Last week Jenny Jones published a report highlighting evidence that Boris Johnson is very much the Bankers’ Mayor. Here she argues that instead of exclusively supporting one industry, he needs do more to advocate on behalf of all 8 million constituents in Greater London.
This blog has carried quite a few interesting articles on the financial services sector. But few of the lines of argument and little of the evidence will reach the ears of the Mayor of London, Boris Johnson. I have published a report looking at his lobbying on behalf of London’s banks and hedge funds, examining who he listens to and how he pushes the industry’s agenda. In practice, as well as by reputation, he is every bit the Bankers’ Mayor.
I should say from the outset that I’m not an expert on this very technical area. My academic area was archaeology, and I’ve spent the last thirteen years immersed in the politics of road safety, climate change and civil liberties. So after digging out the details of his lobbying, his policy positions, and the advice he is receiving, I brought together a roundtable of academics, researchers and campaigners to give me their take before writing my report.
If he has read it, the Mayor probably thinks I’m just a banker basher, but that is nonsense. I want London to have a thriving financial services industry that supports a stable economy, which in turn serves the common good. Of course you might think everyone would say that, but he and I put a very different emphasis on the industry’s importance, and on issues like stability.
For instance, of the three times the Mayor has formally lobbied the European Commission, two have been on behalf of hedge funds and banks. He actually travelled to Brussels in person and recorded a special YouTube video when helping out the hedge funds. So why, for example, hasn’t he done the same to lobby for small businesses on their many policy issues, including their problem with access to finance?
When he does lobby, he takes positions that will benefit bankers and hedge fund managers in the short term, often at the expense of other businesses. In his response to the Government’s Banking Reform White Paper, he wrote ‘stability should not be sought at the expense of growth and dynamism in the industry’. But the financial services industry is only one small part of London’s economy, and when it goes wrong it can derail everyone else. I would be quite happy to see the industry shrink if it improved conditions for other industries, for example by stopping the brain drain from research and development and manufacturing companies that do socially and environmentally useful things.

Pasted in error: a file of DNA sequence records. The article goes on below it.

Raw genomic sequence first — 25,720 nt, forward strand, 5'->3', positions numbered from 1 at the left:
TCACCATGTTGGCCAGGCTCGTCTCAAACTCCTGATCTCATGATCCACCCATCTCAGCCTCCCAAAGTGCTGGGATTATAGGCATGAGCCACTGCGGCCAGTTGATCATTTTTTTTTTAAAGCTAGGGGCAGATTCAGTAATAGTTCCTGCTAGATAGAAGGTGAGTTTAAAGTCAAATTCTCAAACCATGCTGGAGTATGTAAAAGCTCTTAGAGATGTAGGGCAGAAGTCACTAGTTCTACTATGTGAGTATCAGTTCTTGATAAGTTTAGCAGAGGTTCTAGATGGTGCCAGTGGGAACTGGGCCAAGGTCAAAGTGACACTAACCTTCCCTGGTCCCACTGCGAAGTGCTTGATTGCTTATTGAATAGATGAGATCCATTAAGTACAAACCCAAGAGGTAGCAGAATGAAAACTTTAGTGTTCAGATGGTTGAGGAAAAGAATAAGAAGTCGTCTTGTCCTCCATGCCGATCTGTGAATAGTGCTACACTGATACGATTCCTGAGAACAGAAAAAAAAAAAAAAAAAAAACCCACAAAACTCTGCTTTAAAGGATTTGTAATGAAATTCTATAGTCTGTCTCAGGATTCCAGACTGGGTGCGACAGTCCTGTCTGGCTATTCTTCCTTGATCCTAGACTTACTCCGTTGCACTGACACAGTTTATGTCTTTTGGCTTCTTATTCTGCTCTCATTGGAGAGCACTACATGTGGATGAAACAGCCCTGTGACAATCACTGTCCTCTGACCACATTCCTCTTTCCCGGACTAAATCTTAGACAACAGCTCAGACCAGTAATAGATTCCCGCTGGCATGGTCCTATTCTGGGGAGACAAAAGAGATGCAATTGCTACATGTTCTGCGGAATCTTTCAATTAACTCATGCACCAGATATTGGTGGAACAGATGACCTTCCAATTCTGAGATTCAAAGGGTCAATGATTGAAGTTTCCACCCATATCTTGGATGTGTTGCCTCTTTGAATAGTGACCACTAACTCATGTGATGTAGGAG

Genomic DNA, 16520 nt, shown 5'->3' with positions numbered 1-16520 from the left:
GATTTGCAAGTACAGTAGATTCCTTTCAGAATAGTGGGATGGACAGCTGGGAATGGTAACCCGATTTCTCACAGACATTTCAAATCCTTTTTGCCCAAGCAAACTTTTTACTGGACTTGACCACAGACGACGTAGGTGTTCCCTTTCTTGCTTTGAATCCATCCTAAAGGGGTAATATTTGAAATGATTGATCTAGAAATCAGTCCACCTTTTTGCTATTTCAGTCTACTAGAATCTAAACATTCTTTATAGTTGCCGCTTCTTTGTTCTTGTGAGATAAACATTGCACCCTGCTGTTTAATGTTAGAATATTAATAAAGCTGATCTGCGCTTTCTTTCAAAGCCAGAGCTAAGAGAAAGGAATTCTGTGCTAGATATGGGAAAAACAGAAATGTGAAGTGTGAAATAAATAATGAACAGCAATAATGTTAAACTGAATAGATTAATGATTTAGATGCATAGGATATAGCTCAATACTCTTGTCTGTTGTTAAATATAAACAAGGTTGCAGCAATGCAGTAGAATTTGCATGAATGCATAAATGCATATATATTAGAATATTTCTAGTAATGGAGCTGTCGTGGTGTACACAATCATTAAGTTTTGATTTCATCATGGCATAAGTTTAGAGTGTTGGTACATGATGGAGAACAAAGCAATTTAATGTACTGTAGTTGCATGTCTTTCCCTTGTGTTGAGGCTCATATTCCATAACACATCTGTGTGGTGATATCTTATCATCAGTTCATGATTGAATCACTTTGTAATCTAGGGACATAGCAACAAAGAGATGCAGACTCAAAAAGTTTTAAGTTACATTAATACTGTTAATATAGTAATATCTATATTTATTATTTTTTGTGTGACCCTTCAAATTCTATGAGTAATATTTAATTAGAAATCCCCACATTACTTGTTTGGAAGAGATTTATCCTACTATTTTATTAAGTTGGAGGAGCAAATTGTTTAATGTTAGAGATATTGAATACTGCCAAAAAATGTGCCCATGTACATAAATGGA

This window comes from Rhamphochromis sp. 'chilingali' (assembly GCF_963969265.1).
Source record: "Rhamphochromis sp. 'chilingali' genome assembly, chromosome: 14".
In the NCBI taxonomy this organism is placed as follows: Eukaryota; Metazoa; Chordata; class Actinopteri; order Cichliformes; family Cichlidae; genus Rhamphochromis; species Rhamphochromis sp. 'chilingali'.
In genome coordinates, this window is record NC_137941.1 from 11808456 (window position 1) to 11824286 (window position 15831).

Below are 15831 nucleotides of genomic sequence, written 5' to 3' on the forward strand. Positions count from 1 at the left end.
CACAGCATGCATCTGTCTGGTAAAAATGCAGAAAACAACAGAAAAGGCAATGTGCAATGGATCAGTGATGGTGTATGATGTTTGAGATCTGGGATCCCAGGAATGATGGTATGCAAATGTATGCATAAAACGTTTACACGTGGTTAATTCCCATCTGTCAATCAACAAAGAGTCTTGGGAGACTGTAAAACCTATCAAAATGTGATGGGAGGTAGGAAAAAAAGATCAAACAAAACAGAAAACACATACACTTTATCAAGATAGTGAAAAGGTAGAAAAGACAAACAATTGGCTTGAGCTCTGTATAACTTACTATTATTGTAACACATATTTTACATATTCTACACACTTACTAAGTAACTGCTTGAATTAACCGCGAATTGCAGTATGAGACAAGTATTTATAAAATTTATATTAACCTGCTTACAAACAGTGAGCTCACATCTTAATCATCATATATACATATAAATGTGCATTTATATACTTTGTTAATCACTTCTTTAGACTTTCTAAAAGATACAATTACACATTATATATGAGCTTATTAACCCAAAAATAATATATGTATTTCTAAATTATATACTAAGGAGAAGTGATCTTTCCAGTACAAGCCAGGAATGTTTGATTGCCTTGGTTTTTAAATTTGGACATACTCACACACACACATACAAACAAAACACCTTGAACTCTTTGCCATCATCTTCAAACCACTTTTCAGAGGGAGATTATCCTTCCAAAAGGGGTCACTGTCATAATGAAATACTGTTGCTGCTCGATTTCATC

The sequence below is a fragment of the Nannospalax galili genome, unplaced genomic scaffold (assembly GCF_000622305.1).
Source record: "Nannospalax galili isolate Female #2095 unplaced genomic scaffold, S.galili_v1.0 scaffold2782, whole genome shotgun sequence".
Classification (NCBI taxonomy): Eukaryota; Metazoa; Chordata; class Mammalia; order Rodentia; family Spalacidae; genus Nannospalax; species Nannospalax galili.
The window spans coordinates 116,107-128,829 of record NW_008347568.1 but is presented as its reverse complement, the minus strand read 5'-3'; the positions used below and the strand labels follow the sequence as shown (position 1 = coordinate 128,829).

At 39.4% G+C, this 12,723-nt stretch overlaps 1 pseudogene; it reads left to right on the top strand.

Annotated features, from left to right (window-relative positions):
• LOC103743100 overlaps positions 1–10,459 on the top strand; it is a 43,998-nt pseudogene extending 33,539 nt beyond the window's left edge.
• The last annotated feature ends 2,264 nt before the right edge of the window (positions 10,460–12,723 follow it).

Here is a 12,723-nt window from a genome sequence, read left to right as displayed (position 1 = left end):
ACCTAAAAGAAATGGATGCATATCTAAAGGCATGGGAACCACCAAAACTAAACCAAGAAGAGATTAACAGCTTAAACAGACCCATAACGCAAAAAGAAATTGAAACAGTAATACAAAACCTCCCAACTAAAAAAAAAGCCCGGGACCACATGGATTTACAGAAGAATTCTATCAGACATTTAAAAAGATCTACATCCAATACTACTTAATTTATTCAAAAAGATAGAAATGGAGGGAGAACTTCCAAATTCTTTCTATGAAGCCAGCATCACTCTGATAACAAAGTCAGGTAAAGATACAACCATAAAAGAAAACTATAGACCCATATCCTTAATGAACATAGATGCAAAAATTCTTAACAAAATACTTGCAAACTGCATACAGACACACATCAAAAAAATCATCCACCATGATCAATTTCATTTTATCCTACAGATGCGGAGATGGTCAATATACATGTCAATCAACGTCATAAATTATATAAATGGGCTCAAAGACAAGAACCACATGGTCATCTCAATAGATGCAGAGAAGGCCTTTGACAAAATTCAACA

When lobbying the European Commission the Mayor went even further, arguing that ‘stability and transparency must be achieved without hindering or constraining the economic performance of the EU as a whole or any member state or region, or indeed any individual business sector’. Is he actually arguing against government regulation per se?
Of course we should constrain the industry that triggered a global economic crisis. The EU should introduce regulations so that banks channel money into our low carbon revolution, and stop financing the extraction of fossil fuels. The Mayor should back the bankers cap and lobby for smarter regulations to address the appallingly unequal pay practices of banks. These aren’t just unfair, they have been the driving force behind growing income inequality and high house prices.
I hold out hope that the Mayor and other politicians in positions of power listen to these dissenting voices as much as the PR lines from the industry. He should advocate on behalf of all 8 million constituents in Greater London, and stop putting so much effort into being the Mayor for the City of London.
Note: This article gives the views of the author, and not the position of the British Politics and Policy blog, nor of the London School of Economics. Please read our comments policy before posting.
About the Author
Jenny Jones is a London Assembly Member. In the previous Mayoral administration she was the Mayor’s Green Transport Advisor, advising him on sustainable forms of transport. Jenny is also former Deputy Mayor of London, former Chair of the Green Party. In 2004 she was named as one of 200 ‘women of achievement’ by Buckingham Palace.